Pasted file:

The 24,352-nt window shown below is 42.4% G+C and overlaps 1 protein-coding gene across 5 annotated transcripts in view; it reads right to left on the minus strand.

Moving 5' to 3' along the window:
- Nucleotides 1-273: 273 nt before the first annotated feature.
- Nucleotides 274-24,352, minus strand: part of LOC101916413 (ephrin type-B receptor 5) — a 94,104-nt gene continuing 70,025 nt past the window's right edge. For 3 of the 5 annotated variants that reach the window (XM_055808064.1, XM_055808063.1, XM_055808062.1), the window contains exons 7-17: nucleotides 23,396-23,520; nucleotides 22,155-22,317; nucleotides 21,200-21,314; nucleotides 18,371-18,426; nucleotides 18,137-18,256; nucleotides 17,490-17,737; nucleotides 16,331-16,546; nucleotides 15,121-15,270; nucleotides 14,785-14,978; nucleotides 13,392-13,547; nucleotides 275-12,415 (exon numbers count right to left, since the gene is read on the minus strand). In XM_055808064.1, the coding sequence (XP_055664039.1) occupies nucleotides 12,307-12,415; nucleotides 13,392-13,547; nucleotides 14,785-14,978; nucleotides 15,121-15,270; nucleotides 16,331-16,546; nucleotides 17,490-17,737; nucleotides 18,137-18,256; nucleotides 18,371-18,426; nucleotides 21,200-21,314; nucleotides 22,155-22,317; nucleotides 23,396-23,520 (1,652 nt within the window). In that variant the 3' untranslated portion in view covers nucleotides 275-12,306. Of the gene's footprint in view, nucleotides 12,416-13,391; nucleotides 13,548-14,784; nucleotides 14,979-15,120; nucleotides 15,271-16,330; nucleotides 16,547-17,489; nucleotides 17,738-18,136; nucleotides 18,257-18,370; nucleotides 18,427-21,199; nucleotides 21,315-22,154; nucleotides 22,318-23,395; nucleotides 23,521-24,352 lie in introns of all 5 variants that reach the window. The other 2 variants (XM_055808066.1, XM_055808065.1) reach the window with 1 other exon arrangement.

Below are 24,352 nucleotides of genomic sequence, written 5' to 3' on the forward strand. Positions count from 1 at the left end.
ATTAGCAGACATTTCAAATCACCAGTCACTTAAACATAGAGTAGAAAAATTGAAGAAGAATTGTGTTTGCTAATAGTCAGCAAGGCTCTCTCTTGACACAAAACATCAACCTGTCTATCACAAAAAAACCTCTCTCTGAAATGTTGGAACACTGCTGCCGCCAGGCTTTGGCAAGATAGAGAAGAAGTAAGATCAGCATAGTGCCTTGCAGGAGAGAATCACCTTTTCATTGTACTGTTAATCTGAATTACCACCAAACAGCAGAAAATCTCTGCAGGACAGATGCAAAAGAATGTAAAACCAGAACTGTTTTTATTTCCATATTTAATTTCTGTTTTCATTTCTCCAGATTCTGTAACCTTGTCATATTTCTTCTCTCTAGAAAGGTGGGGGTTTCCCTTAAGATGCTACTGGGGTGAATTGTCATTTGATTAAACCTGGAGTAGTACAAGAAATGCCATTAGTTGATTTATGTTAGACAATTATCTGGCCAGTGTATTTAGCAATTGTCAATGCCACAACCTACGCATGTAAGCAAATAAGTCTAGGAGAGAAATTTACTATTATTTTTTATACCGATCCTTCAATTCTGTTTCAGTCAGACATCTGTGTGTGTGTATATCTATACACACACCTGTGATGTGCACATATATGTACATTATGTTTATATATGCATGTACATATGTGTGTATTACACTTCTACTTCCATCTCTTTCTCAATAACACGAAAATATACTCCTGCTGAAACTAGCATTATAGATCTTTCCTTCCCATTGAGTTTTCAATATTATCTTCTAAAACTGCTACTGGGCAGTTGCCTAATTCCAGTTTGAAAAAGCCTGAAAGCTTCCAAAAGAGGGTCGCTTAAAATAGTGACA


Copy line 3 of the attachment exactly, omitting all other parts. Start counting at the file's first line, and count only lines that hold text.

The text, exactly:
- Nucleotides 1-273: 273 nt before the first annotated feature.